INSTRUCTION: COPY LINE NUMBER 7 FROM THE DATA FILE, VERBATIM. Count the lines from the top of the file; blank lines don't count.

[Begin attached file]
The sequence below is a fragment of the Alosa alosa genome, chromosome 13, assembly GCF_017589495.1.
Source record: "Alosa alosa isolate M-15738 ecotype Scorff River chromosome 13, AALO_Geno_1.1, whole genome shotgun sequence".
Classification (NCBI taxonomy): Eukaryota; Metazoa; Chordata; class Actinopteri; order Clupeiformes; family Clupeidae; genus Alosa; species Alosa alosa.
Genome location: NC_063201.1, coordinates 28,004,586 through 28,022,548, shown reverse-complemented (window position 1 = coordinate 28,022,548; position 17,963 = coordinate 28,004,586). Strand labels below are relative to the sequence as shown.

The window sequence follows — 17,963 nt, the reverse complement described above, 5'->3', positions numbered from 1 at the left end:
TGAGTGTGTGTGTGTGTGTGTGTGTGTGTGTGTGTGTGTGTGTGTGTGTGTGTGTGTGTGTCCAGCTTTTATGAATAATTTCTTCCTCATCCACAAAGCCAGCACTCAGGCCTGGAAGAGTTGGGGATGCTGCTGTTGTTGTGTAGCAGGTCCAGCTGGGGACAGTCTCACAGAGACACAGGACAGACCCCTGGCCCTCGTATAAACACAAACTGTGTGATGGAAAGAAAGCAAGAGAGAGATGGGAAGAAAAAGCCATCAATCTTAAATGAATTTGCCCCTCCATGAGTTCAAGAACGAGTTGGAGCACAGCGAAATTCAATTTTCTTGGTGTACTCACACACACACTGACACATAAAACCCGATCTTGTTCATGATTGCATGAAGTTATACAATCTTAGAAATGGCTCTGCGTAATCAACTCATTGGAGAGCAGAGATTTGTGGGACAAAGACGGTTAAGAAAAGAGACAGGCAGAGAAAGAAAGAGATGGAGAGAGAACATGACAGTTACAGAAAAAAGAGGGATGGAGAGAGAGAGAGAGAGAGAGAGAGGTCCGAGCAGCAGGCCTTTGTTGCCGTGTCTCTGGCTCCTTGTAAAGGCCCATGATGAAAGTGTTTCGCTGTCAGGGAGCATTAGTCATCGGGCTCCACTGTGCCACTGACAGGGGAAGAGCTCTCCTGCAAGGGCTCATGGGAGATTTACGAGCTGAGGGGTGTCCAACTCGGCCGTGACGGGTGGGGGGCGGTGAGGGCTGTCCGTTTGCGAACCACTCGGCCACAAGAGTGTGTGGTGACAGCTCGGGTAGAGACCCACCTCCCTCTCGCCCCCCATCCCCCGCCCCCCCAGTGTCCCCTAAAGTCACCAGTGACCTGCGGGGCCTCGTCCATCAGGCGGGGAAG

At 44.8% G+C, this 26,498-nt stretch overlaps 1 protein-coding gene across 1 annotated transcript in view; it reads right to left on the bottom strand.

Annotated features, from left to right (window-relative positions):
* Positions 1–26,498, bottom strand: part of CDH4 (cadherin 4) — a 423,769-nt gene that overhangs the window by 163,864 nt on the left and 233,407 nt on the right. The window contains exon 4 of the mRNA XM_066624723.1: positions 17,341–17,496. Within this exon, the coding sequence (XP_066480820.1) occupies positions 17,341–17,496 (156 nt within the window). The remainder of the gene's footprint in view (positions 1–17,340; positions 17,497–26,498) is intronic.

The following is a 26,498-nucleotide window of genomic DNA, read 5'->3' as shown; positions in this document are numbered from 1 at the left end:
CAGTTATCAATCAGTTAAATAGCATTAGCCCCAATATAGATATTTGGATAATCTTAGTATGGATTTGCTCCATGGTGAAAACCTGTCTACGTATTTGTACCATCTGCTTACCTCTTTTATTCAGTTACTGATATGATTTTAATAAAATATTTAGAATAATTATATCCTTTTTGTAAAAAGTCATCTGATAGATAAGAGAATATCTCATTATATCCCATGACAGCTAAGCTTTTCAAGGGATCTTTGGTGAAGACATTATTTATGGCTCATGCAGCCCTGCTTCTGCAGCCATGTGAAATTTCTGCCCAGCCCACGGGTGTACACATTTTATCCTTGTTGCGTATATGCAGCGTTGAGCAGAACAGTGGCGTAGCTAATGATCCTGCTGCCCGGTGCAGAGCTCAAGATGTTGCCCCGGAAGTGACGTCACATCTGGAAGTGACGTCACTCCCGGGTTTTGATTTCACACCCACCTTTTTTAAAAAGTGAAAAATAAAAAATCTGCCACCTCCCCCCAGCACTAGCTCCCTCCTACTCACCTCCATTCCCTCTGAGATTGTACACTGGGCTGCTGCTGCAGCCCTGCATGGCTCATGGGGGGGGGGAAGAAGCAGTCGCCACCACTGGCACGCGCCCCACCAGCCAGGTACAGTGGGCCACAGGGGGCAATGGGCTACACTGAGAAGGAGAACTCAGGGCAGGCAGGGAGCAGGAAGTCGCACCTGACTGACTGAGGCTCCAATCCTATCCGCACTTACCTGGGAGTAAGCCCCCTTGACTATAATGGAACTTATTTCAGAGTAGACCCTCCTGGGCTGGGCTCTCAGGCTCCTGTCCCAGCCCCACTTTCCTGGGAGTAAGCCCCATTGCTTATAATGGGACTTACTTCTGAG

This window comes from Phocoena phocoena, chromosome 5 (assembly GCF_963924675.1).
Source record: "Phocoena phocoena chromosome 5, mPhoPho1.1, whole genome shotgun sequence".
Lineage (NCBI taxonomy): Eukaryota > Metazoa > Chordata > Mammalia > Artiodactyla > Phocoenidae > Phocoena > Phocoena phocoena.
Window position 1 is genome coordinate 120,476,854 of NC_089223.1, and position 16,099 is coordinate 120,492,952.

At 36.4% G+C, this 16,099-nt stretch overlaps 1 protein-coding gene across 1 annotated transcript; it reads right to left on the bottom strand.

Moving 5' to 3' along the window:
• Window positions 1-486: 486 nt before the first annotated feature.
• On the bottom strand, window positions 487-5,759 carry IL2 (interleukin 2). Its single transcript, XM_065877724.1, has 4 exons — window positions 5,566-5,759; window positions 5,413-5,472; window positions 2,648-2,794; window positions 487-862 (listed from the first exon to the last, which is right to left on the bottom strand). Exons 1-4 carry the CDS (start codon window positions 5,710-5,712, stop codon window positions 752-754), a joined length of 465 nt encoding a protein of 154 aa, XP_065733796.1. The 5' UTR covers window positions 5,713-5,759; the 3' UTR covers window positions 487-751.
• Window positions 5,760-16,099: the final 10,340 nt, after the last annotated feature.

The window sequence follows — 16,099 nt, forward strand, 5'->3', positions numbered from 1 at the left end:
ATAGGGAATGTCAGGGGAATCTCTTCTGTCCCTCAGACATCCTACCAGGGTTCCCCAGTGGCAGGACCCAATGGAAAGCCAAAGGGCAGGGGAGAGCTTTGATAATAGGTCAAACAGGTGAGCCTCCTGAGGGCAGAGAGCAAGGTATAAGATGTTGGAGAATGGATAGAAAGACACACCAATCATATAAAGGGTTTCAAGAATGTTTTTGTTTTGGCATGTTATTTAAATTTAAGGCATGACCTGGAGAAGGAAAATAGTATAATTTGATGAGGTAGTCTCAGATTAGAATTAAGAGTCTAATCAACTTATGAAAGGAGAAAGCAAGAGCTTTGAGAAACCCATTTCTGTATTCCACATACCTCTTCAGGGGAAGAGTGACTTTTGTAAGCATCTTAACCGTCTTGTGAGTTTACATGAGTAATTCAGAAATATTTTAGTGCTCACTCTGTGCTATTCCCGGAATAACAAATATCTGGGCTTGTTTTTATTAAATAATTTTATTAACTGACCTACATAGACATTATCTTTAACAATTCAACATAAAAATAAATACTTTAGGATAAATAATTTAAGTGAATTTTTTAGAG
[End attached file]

At 44.8% G+C, this 26,498-nt stretch overlaps 1 protein-coding gene across 1 annotated transcript in view; it reads right to left on the bottom strand.